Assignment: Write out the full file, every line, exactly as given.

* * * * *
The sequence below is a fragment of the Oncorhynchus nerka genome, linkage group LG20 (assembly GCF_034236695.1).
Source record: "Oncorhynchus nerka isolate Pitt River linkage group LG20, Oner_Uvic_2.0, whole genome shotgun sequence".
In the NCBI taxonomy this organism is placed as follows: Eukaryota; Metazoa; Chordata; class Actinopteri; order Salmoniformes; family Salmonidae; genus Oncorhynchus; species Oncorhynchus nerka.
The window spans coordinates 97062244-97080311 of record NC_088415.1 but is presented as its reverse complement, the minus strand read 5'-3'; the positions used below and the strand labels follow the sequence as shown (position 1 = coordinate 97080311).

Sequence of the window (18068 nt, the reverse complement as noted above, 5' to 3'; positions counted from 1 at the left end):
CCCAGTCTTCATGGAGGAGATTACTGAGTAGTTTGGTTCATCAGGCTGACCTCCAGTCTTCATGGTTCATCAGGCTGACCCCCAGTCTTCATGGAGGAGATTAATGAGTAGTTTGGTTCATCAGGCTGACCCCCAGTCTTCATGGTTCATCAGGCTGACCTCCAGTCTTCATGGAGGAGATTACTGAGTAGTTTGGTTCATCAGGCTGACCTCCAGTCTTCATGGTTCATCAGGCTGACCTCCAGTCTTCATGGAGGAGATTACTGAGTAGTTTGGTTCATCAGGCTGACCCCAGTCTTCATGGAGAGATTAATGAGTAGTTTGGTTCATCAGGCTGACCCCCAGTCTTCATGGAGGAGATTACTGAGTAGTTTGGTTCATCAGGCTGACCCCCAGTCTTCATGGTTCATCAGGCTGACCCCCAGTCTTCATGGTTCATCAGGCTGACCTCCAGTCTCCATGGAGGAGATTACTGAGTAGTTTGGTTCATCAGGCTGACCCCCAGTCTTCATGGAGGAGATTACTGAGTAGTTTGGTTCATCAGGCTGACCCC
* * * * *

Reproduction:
The sequence below is a fragment of the Oncorhynchus nerka genome, linkage group LG20 (assembly GCF_034236695.1).
Source record: "Oncorhynchus nerka isolate Pitt River linkage group LG20, Oner_Uvic_2.0, whole genome shotgun sequence".
In the NCBI taxonomy this organism is placed as follows: Eukaryota; Metazoa; Chordata; class Actinopteri; order Salmoniformes; family Salmonidae; genus Oncorhynchus; species Oncorhynchus nerka.
The window spans coordinates 97062244-97080311 of record NC_088415.1 but is presented as its reverse complement, the minus strand read 5'-3'; the positions used below and the strand labels follow the sequence as shown (position 1 = coordinate 97080311).

Sequence of the window (18068 nt, the reverse complement as noted above, 5' to 3'; positions counted from 1 at the left end):
CCCAGTCTTCATGGAGGAGATTACTGAGTAGTTTGGTTCATCAGGCTGACCTCCAGTCTTCATGGTTCATCAGGCTGACCCCCAGTCTTCATGGAGGAGATTAATGAGTAGTTTGGTTCATCAGGCTGACCCCCAGTCTTCATGGTTCATCAGGCTGACCTCCAGTCTTCATGGAGGAGATTACTGAGTAGTTTGGTTCATCAGGCTGACCTCCAGTCTTCATGGTTCATCAGGCTGACCTCCAGTCTTCATGGAGGAGATTACTGAGTAGTTTGGTTCATCAGGCTGACCCCAGTCTTCATGGAGAGATTAATGAGTAGTTTGGTTCATCAGGCTGACCCCCAGTCTTCATGGAGGAGATTACTGAGTAGTTTGGTTCATCAGGCTGACCCCCAGTCTTCATGGTTCATCAGGCTGACCCCCAGTCTTCATGGTTCATCAGGCTGACCTCCAGTCTCCATGGAGGAGATTACTGAGTAGTTTGGTTCATCAGGCTGACCCCCAGTCTTCATGGAGGAGATTACTGAGTAGTTTGGTTCATCAGGCTGACCCC